Plan C

Plan C

President Obama, in his address to the nation Tuesday, made it clear he’s ready to give diplomacy a chance to remove Syrian President Bashar al-Assad’s deadly chemical weapons arsenal. We’ll call that Plan A.

He said the initiative, which he is pursuing with Russia and American allies France and Great Britain, and would likely require a United Nations resolution requiring Assad to destroy his chemical weapons under international control, “has the potential to remove the threat of chemical weapons without the use of force.”

We’re wary of Russia’s (and Syria’s) motives; still, this is worth a try.

If it fails, though, the president is still prepared to move forward Plan B, which, we presume, still involves congressional approval for limited military action. He even asked his “friends” on the left and the right to reconcile their differences with this proposal while noting he’s asked Congress to delay any votes on authorization pending the outcome of the diplomatic track.

“I’ve ordered our military to maintain their current posture to keep the pressure on Assad and to be in a position to respond if diplomacy fails,” Obama said.

But what if that fails, too? Likely the president swayed some Americans with his arguments, but it probably won’t be enough to win a vote in the House of Representatives, even if he wins in the Senate.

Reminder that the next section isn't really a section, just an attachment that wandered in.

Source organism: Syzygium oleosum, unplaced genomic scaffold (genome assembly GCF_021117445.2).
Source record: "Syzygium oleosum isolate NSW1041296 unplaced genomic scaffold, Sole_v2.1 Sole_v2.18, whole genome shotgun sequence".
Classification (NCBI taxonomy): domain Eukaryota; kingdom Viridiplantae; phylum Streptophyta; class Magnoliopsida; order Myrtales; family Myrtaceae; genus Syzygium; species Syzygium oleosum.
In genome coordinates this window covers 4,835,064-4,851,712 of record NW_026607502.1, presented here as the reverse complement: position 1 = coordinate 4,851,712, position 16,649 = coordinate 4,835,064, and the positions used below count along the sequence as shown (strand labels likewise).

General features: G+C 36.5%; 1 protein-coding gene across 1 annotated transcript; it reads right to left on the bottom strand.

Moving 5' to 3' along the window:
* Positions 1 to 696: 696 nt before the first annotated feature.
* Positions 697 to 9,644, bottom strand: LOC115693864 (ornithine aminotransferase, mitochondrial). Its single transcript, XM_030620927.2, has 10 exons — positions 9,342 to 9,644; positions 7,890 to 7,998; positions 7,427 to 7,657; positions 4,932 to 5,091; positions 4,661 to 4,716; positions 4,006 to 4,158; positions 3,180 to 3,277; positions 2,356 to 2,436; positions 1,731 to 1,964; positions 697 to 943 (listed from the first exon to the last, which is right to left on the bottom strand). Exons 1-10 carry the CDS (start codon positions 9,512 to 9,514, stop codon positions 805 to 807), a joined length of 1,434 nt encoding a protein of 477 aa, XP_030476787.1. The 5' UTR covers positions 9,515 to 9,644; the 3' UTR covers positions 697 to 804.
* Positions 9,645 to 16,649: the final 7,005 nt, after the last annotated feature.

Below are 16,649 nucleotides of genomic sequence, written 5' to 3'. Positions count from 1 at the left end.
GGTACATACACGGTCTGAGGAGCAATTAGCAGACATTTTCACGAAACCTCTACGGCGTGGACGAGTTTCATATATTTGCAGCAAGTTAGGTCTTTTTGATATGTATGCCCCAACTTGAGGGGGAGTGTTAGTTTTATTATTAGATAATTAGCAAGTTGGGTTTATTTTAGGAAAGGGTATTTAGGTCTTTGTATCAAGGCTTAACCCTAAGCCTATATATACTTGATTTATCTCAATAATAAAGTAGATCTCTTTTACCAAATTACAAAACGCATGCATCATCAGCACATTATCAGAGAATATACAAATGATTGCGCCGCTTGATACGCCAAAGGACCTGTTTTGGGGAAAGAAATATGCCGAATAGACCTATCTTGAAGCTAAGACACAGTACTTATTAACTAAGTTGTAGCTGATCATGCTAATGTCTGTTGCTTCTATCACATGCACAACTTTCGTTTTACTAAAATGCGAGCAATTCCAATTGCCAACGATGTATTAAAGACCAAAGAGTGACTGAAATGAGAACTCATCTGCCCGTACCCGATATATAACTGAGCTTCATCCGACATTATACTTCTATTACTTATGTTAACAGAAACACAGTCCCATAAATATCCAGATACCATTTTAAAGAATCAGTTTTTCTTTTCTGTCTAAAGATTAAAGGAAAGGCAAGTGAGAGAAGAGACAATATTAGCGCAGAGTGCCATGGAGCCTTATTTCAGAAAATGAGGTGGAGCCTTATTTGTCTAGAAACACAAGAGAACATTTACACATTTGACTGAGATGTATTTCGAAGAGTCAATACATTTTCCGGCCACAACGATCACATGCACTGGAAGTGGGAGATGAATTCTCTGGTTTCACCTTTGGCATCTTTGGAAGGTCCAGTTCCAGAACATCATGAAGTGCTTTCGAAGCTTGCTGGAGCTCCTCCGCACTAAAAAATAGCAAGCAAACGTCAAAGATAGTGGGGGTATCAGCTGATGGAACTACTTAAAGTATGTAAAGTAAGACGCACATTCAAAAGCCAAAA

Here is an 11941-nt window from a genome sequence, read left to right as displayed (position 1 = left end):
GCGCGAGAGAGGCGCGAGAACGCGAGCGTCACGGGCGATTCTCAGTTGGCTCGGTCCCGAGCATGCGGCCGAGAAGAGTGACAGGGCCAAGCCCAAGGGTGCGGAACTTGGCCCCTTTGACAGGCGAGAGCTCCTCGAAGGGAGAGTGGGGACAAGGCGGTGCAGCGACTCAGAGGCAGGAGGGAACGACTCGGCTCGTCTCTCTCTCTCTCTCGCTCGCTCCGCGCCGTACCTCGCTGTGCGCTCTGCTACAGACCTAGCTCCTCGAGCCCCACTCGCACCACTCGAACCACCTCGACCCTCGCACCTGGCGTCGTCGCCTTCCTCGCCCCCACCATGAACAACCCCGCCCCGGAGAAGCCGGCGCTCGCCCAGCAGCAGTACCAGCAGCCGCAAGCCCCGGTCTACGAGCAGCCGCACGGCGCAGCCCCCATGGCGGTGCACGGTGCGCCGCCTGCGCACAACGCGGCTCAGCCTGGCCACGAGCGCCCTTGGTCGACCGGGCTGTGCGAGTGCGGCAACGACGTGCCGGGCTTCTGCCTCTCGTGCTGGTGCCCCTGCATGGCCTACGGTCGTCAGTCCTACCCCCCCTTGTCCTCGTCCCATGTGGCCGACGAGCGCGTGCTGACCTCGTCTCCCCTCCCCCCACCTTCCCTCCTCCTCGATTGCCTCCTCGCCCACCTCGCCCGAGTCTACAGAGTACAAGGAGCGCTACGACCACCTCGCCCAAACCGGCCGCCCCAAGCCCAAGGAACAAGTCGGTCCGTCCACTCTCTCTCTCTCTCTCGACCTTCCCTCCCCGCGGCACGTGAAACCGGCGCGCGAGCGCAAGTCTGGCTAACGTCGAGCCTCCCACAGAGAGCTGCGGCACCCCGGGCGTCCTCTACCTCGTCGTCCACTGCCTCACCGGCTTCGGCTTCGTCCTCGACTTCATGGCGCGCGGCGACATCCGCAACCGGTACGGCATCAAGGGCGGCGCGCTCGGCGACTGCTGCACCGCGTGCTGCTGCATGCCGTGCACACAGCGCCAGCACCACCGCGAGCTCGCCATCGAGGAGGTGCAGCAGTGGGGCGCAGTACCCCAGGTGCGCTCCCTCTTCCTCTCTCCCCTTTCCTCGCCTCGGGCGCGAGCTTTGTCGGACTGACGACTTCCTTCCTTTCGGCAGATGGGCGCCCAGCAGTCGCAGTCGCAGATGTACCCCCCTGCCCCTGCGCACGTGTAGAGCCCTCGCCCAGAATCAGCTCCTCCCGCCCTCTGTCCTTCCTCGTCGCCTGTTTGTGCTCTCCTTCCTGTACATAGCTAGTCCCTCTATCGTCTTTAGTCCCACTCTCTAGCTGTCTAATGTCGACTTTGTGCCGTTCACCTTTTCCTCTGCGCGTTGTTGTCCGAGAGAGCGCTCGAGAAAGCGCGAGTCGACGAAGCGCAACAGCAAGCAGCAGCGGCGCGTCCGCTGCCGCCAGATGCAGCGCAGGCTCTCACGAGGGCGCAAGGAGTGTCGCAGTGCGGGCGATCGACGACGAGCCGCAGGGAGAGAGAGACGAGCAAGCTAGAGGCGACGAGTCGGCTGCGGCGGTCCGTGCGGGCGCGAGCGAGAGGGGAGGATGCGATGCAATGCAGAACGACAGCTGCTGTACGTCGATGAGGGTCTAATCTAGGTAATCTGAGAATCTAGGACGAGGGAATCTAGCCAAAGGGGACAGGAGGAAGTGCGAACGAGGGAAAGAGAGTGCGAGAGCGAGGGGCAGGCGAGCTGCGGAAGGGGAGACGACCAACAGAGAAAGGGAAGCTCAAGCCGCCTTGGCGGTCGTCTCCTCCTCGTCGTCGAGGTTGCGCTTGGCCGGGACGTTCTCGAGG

In that event, the president needs to proceed with Plan C — strike Syria on his own authority as commander in chief.

As many senators, including Pennsylvania’s Robert P. Casey Jr., have already said, the president has the legal authority to launch a strike on Syria under the War Powers Act of 1973. That act grants a sitting president the power to launch military action against a foreign power for 60-90 days without authorization from Congress.

Not everyone agrees.  Former U.S. Rep. Paul Findley (R-Ill.) one of the authors of the War Powers Act, told Politico that since the Syrian situation doesn’t pose a crisis for the United States, the act doesn’t apply.

The president, however, argued that the Syrian civil war does pose a threat to national security, and the prevailing opinion appears to be that the act gives the president broader authority to engage in limited military action overseas.

So, why doesn’t he?

Some of Obama’s harshest critics say the president mishandled the entire situation, that he should have acted sooner and that going to Congress only made him appear weak and easily manipulated by the Russians.

We wonder what those critics would have said had he acted unilaterally. We can’t recall a president in recent memory facing such a polarized Congress. And let’s remember, when this is over, the president must still push through a domestic agenda.

Nevertheless, it looks increasingly apparent that the only way the president can back up his legitimate red line against the use of chemical weapons — weapons that have been banned by most of the world community for nearly 100 years — unilateral action on his part may be the only way.

For diplomatic and political reasons, the president is trying Plan A. Soon, he may resort to Plan B.

Let’s hope Plan C isn’t necessary. But if it is, the president must be prepared to use it.